Monday, June 25, 2018

Results are in: Office of State Fire Marshal installs thousands of smoke alarms; declares statewide canvass a success

Jun 25, 2018


Insurance Commissioner Mike Causey, who also serves as the State Fire Marshal, is pleased to announce the 2018 statewide smoke alarm canvass was a huge success in the ongoing effort to prevent fire deaths in North Carolina.

With the assistance of the American Red Cross, Kidde, Nationwide Insurance and dozens of local fire departments, volunteers and organizers with the Office of State Fire Marshal installed 3,130 smoke alarms to residents and homeowners in North Carolina in one day.

“I want to personally thank all the firefighters, volunteers, and organizations who chipped in to help with this first undertaking of canvassing the entire state,” said Commissioner Causey. “Smoke alarms save lives, but they need to be in good working order to do that.”

OSFM organizers, American Red Cross volunteers, and firefighters from more than 90 departments across North Carolina went door-to-door to check homes for the presence of working smoke alarms and install new ones where needed at no charge to residents.

Of the nearly 4,000 homes checked statewide, volunteers found the following information:

  • 1,137 homes had non-working smoke alarms
  • 517 homes had no smoke alarms
  • 3,130 smoke alarms needed to be installed because there was not enough coverage for the home

There have been 91 fire deaths in North Carolina in 2018.

To put that in perspective, in the entire year of 2017, 83 people lost their lives in North Carolina because of fire.

In many of those incidents, there was no working smoke alarm present.

The National Fire Protection Agency (NFPA) reports three out of every five home fire deaths across the nation resulted from fires in homes with no smoke alarms or no working smoke alarms.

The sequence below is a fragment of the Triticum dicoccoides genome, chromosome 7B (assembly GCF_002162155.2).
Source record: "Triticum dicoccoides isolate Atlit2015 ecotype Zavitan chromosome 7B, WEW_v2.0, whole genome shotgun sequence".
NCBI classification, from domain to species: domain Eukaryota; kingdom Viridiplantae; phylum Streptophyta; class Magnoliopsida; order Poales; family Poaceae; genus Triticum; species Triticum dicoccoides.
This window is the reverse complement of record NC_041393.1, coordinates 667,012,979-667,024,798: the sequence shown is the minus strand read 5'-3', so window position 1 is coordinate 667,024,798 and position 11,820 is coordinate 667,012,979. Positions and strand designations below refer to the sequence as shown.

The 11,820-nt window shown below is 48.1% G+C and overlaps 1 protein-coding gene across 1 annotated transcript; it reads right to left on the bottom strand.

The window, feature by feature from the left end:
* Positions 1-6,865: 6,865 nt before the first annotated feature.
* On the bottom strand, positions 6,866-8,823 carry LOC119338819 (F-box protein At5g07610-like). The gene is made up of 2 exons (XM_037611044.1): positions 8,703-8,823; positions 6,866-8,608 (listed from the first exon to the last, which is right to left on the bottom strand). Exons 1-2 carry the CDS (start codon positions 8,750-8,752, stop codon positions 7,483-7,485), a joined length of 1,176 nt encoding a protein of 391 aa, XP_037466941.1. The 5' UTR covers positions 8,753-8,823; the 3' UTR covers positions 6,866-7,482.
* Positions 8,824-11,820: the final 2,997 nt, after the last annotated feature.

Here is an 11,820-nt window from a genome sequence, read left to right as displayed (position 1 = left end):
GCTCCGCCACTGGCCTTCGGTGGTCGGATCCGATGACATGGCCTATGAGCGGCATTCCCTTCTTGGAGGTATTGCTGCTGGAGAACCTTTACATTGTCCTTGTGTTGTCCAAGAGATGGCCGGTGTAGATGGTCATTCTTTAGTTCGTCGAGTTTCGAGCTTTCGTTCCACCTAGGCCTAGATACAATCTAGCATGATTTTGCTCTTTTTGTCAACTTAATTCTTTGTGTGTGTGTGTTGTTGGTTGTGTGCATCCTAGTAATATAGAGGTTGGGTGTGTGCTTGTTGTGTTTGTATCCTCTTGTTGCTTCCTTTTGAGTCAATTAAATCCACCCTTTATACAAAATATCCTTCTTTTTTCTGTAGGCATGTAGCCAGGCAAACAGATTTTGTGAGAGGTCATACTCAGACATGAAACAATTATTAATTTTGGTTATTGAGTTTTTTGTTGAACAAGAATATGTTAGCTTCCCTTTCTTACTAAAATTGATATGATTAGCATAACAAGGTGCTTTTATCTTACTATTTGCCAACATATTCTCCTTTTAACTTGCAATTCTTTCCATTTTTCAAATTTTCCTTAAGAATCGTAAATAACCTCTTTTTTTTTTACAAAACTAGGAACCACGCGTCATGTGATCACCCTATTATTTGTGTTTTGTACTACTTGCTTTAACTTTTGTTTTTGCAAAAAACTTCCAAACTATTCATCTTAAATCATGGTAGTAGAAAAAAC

The Office of State Fire Marshal is continuing its efforts to prevent fire deaths in North Carolina by providing education and resources to the public and encouraging local fire departments to host their own smoke alarm canvassing events throughout the year.

In addition to changing or checking your smoke alarm battery, residents should take note of the following fire preparedness tips:

  • Place a smoke alarm on every level of your home outside sleeping areas. If you keep bedroom doors shut, place a smoke alarm in each bedroom.
  • Teach children what the smoke alarm sounds like and what to do when they hear it.
  • Prepare and practice an escape plan – know at least two ways out of a room, crawl low under smoke and plan where to meet outside.
  • Keep smoke alarms clean by regularly vacuuming over and around it. Dust and debris can interfere with its operation.
  • Install smoke alarms away from windows, doors, or ducts that can interfere with their operation.
  • Never remove the battery from or disable a smoke alarm. If your smoke alarm is sounding “nuisance alarms,” try locating it further from kitchens or bathrooms.

For more information on how to check smoke alarm batteries or have an alarm installed, contact your local fire department or the Office of State Fire Marshal at 1-800-634-7854.

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